Tuesday 16 June 2015

Have researchers moved on past 5G on to 6G Wireless?

As I am active on multiple social networks including blogs, twitter, facebook, linkedin, etc., Its always tricky to be able to share information from one on to another. Some time back I tweeted about the 6G research that seems to have started according to an article in FT.

While I had a few retweets and interactions, I realised that its always challenging to search the tweets so I decided to add this in the blog post, always easier to look it up.

So the FT Article states that:

Even as 5G remains a distant prospect for most mobile users, some scientists have already begun to work on plans for 6G services in the future.

To an extent, terms such as 4G and 5G have become as much about marketing equipment as any single technology breakthrough, with incremental improvements to technical specifications often arbitrarily given names such as 3.5G or 4.5G.

But that has not stopped people from thinking about what 6G could look like — and in the UK at least, the prediction is for a “quantum” leap.

Britain has created a “national quantum strategy” to identify areas where advances in technology will have the greatest impact on daily lives in the future. The strategy was developed by the Quantum Technologies Strategic Advisory Board, a government funded agency, which oversees the £270m programme. 

One of the key goals will be the development of faster communications for mobile devices. The advisory board predicts that the market for quantum products and technology has the potential to become a £1bn industry, even if details of how mobile technology can use quantum theory — science at an atomic level — are thin on the ground.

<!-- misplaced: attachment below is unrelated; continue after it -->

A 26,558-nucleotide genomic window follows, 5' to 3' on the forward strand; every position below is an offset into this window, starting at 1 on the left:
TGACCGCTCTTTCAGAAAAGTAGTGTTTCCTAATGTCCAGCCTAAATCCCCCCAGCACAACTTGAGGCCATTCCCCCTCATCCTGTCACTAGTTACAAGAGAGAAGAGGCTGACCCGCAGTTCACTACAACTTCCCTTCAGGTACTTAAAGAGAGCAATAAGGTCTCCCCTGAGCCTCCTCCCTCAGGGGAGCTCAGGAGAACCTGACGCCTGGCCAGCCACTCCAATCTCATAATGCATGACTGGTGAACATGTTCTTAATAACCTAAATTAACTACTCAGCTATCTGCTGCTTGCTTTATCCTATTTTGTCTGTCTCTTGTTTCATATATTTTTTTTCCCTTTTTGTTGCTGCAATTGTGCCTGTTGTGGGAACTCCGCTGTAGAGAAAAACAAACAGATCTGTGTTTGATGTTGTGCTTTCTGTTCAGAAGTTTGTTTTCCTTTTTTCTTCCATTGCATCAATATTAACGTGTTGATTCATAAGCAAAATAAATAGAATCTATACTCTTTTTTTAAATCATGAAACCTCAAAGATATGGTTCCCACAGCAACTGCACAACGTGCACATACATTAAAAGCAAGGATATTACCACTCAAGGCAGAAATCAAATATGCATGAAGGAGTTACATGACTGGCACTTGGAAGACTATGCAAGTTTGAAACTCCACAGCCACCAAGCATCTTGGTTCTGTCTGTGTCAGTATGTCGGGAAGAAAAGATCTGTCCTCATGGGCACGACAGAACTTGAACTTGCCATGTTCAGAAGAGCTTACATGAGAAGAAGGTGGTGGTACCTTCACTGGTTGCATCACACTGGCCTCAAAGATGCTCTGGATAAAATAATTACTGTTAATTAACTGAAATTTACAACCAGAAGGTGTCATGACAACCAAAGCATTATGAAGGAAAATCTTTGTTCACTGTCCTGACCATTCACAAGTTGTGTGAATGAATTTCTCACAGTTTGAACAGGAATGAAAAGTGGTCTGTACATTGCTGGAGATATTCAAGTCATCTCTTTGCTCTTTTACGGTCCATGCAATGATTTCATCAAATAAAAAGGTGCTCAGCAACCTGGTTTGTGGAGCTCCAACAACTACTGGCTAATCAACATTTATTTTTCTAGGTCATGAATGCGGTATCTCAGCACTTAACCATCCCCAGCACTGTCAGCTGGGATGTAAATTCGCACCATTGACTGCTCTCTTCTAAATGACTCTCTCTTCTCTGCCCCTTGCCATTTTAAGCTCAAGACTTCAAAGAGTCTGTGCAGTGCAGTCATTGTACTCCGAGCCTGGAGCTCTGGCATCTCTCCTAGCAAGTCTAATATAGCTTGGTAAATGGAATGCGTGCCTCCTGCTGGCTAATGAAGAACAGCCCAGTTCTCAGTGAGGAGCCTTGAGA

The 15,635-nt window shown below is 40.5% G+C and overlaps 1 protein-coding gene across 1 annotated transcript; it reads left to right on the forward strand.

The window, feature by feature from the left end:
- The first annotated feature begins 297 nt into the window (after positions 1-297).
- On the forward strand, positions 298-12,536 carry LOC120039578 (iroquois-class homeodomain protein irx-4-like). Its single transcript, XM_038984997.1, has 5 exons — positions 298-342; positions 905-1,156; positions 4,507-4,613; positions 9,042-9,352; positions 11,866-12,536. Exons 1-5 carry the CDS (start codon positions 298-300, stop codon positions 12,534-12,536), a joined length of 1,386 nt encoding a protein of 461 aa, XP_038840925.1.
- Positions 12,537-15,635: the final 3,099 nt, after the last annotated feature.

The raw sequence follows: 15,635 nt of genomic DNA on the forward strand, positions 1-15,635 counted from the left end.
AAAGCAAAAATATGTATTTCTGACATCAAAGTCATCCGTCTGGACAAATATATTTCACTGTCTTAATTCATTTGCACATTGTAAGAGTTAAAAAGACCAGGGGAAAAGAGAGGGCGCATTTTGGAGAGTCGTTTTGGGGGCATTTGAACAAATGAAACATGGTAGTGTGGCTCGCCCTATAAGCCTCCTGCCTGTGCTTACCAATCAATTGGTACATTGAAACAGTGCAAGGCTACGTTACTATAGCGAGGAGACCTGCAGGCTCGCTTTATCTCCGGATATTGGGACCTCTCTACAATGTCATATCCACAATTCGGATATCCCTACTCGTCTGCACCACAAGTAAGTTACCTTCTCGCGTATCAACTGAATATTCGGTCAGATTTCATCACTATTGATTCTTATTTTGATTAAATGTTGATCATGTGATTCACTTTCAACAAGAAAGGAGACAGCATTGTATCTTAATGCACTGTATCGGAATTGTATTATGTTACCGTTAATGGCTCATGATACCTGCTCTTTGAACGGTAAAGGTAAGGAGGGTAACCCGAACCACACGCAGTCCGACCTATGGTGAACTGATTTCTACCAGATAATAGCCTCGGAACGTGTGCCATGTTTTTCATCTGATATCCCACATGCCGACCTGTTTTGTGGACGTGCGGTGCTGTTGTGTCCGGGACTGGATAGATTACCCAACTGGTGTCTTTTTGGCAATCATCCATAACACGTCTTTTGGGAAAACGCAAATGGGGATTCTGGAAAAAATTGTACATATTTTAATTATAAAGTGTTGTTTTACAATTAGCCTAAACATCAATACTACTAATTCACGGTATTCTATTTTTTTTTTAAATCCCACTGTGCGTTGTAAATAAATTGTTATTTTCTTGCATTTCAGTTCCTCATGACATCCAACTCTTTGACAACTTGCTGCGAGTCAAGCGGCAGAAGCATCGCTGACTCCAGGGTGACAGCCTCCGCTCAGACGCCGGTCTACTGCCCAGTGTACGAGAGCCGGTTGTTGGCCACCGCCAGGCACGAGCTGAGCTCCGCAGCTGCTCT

So why did I suddenly think about 6G? Because I have had a few discussions where the research community feel that they should focus on technologies beyond 5G, something that would be a game changer and would change the way we do communications. To be honest, new ways of communications have been found (like LED-Fi / Li-Fi ) but they have not really been ground breaking.

Do you have any ideas or suggestions, add it as comments.


Dean Bubley (via 4G Evolution Linkedin group) said...

6G will be the home for all the new technologies which are too late (or rejected) as 5G candidates

Navnit Goel (via 4G Evolution Linkedin group) said...

It will be too early to predict contents of 6G as 5G is yet to evolve.

Christoph Goertz (via 4G Evolution Linkedin group) said...

What is planned and what will be really seen on the roads is a different story. Actually I liked the IMT approach for 4G saying each system which fulfills the (defined) IMT-advanced requirements can be named 4G.

Krzysztof Korzunowicz (via 4G Evolution Linkedin group) said...

I love the fact that one number is better than the other. Still it does not look as stupid as 7D cinemas. Yet.

Nathan Grossman (via 3GPP 5G Standards Linkedin group) said...

5G has not been defined in great technical detail. A functional definition of 5G is whatever carriers roll out next. So I don't think the question "Have researchers moved on past 5G to 6G?" has a lot of meaning.

Bill Shvodian (via 3GPP 5G Standards Linkedin group) said...

I don't know Nathan, maybe Zahid is on to something. If the IETF can take IP directly from IPv4 to IPv6 then why can't wireless technology go straight from 4G to 6G? Let's petition the ITU: "We don't want to wait. Give us 6G now!" Heck, like Nigel Tufnel from Spinal Tap would say, why don't we just crank it it all the way up to 11G?!

But seriously, as Nathan says, 5G has yet to be defined, so it is hard to say that researchers are moving past it. But it is good to see that researchers are looking far into the future. After all, most of the theoretical work behind digital signal processing was done long before it was technologically feasible to implement it.

Zahid Ghadialy said...

Nathan, Bill, its just an honest question. Agree that no one knows for sure what 5G will look like including air Interface technologies, spectrum bands, etc. Is there any point in focusing on something and calling it 6G?

Anonymous said...

The usual industry moronics. If you use the following simple rule :

Tech is (n+1)G means its best DL/UL bit rate is around 10x that of nG

there is no problem.

EDGE = 2.5G. HSPA = 3.5G. LTE = 4G.

So my 6G friends, ping me when your radio link is doing 10Gbps in the DL.